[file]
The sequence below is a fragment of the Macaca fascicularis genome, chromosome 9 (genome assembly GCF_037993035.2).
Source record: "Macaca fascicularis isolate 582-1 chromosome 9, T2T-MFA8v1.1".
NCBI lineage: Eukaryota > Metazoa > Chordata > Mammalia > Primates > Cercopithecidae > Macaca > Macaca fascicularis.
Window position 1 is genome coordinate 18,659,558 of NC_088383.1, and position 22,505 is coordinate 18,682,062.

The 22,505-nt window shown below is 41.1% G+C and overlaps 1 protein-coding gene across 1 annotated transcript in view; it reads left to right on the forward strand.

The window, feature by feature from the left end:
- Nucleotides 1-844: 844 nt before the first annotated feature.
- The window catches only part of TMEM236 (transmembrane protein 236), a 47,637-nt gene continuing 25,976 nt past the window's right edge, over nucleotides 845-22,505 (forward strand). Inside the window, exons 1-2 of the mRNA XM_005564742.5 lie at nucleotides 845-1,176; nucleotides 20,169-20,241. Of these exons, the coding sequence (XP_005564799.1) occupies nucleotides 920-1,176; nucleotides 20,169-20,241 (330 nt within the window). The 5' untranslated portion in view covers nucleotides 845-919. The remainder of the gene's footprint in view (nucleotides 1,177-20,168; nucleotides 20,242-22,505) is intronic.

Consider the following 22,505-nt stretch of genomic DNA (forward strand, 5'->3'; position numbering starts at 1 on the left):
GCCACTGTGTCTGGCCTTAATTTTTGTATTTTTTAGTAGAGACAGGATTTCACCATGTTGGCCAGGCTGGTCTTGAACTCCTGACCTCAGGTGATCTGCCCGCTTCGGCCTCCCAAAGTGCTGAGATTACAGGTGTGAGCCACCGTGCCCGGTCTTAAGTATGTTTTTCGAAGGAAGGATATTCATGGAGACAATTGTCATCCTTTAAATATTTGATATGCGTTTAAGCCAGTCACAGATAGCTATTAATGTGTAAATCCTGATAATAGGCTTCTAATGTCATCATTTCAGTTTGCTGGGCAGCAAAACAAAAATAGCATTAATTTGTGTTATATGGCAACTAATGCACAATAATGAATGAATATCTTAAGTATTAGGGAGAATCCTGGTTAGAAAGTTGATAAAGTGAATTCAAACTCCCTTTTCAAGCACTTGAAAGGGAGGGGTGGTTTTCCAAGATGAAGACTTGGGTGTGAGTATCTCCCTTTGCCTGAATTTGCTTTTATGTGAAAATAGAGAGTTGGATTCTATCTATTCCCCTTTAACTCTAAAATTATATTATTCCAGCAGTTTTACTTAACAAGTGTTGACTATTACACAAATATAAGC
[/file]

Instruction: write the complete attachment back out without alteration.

The sequence below is a fragment of the Macaca fascicularis genome, chromosome 9 (genome assembly GCF_037993035.2).
Source record: "Macaca fascicularis isolate 582-1 chromosome 9, T2T-MFA8v1.1".
NCBI lineage: Eukaryota > Metazoa > Chordata > Mammalia > Primates > Cercopithecidae > Macaca > Macaca fascicularis.
Window position 1 is genome coordinate 18,659,558 of NC_088383.1, and position 22,505 is coordinate 18,682,062.

The 22,505-nt window shown below is 41.1% G+C and overlaps 1 protein-coding gene across 1 annotated transcript in view; it reads left to right on the forward strand.

The window, feature by feature from the left end:
- Nucleotides 1-844: 844 nt before the first annotated feature.
- The window catches only part of TMEM236 (transmembrane protein 236), a 47,637-nt gene continuing 25,976 nt past the window's right edge, over nucleotides 845-22,505 (forward strand). Inside the window, exons 1-2 of the mRNA XM_005564742.5 lie at nucleotides 845-1,176; nucleotides 20,169-20,241. Of these exons, the coding sequence (XP_005564799.1) occupies nucleotides 920-1,176; nucleotides 20,169-20,241 (330 nt within the window). The 5' untranslated portion in view covers nucleotides 845-919. The remainder of the gene's footprint in view (nucleotides 1,177-20,168; nucleotides 20,242-22,505) is intronic.

Consider the following 22,505-nt stretch of genomic DNA (forward strand, 5'->3'; position numbering starts at 1 on the left):
GCCACTGTGTCTGGCCTTAATTTTTGTATTTTTTAGTAGAGACAGGATTTCACCATGTTGGCCAGGCTGGTCTTGAACTCCTGACCTCAGGTGATCTGCCCGCTTCGGCCTCCCAAAGTGCTGAGATTACAGGTGTGAGCCACCGTGCCCGGTCTTAAGTATGTTTTTCGAAGGAAGGATATTCATGGAGACAATTGTCATCCTTTAAATATTTGATATGCGTTTAAGCCAGTCACAGATAGCTATTAATGTGTAAATCCTGATAATAGGCTTCTAATGTCATCATTTCAGTTTGCTGGGCAGCAAAACAAAAATAGCATTAATTTGTGTTATATGGCAACTAATGCACAATAATGAATGAATATCTTAAGTATTAGGGAGAATCCTGGTTAGAAAGTTGATAAAGTGAATTCAAACTCCCTTTTCAAGCACTTGAAAGGGAGGGGTGGTTTTCCAAGATGAAGACTTGGGTGTGAGTATCTCCCTTTGCCTGAATTTGCTTTTATGTGAAAATAGAGAGTTGGATTCTATCTATTCCCCTTTAACTCTAAAATTATATTATTCCAGCAGTTTTACTTAACAAGTGTTGACTATTACACAAATATAAGC